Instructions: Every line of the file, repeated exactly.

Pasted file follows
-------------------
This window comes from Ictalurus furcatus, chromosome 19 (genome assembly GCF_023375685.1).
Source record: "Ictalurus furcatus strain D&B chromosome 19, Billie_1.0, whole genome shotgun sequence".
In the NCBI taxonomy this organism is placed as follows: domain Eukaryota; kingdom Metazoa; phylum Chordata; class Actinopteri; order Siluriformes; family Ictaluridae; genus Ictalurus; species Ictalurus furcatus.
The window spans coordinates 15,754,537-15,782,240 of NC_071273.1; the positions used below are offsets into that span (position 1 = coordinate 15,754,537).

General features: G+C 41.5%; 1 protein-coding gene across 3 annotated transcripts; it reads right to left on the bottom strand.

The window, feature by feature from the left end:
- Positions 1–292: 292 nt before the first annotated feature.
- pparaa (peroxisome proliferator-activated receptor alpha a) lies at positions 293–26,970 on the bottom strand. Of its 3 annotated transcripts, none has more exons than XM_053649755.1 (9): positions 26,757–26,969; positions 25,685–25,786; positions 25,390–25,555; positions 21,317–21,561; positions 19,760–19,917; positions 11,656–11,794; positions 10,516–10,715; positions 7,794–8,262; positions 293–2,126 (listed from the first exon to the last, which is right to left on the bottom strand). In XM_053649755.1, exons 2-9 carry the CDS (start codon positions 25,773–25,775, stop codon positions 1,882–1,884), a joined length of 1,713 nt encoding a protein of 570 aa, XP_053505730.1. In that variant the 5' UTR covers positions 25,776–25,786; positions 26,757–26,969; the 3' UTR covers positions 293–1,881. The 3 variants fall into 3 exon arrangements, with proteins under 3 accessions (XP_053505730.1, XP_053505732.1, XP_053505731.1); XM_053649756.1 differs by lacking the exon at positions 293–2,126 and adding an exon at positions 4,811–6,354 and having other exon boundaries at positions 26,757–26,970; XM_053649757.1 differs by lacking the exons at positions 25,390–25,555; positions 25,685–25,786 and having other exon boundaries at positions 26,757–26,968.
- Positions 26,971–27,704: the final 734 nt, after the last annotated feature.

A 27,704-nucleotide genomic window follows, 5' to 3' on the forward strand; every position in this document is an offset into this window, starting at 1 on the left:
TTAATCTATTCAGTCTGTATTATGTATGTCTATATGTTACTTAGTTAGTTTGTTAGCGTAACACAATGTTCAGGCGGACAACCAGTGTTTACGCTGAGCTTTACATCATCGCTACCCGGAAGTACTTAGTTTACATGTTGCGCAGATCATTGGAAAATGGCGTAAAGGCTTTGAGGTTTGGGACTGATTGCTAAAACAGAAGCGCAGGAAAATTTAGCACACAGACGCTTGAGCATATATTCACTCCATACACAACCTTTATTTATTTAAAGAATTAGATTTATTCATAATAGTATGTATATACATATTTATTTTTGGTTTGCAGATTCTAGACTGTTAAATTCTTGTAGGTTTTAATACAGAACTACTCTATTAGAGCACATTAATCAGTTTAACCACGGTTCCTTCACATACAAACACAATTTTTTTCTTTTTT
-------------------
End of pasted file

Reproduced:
This window comes from Ictalurus furcatus, chromosome 19 (genome assembly GCF_023375685.1).
Source record: "Ictalurus furcatus strain D&B chromosome 19, Billie_1.0, whole genome shotgun sequence".
In the NCBI taxonomy this organism is placed as follows: domain Eukaryota; kingdom Metazoa; phylum Chordata; class Actinopteri; order Siluriformes; family Ictaluridae; genus Ictalurus; species Ictalurus furcatus.
The window spans coordinates 15,754,537-15,782,240 of NC_071273.1; the positions used below are offsets into that span (position 1 = coordinate 15,754,537).

General features: G+C 41.5%; 1 protein-coding gene across 3 annotated transcripts; it reads right to left on the bottom strand.

The window, feature by feature from the left end:
- Positions 1–292: 292 nt before the first annotated feature.
- pparaa (peroxisome proliferator-activated receptor alpha a) lies at positions 293–26,970 on the bottom strand. Of its 3 annotated transcripts, none has more exons than XM_053649755.1 (9): positions 26,757–26,969; positions 25,685–25,786; positions 25,390–25,555; positions 21,317–21,561; positions 19,760–19,917; positions 11,656–11,794; positions 10,516–10,715; positions 7,794–8,262; positions 293–2,126 (listed from the first exon to the last, which is right to left on the bottom strand). In XM_053649755.1, exons 2-9 carry the CDS (start codon positions 25,773–25,775, stop codon positions 1,882–1,884), a joined length of 1,713 nt encoding a protein of 570 aa, XP_053505730.1. In that variant the 5' UTR covers positions 25,776–25,786; positions 26,757–26,969; the 3' UTR covers positions 293–1,881. The 3 variants fall into 3 exon arrangements, with proteins under 3 accessions (XP_053505730.1, XP_053505732.1, XP_053505731.1); XM_053649756.1 differs by lacking the exon at positions 293–2,126 and adding an exon at positions 4,811–6,354 and having other exon boundaries at positions 26,757–26,970; XM_053649757.1 differs by lacking the exons at positions 25,390–25,555; positions 25,685–25,786 and having other exon boundaries at positions 26,757–26,968.
- Positions 26,971–27,704: the final 734 nt, after the last annotated feature.

A 27,704-nucleotide genomic window follows, 5' to 3' on the forward strand; every position in this document is an offset into this window, starting at 1 on the left:
TTAATCTATTCAGTCTGTATTATGTATGTCTATATGTTACTTAGTTAGTTTGTTAGCGTAACACAATGTTCAGGCGGACAACCAGTGTTTACGCTGAGCTTTACATCATCGCTACCCGGAAGTACTTAGTTTACATGTTGCGCAGATCATTGGAAAATGGCGTAAAGGCTTTGAGGTTTGGGACTGATTGCTAAAACAGAAGCGCAGGAAAATTTAGCACACAGACGCTTGAGCATATATTCACTCCATACACAACCTTTATTTATTTAAAGAATTAGATTTATTCATAATAGTATGTATATACATATTTATTTTTGGTTTGCAGATTCTAGACTGTTAAATTCTTGTAGGTTTTAATACAGAACTACTCTATTAGAGCACATTAATCAGTTTAACCACGGTTCCTTCACATACAAACACAATTTTTTTCTTTTTT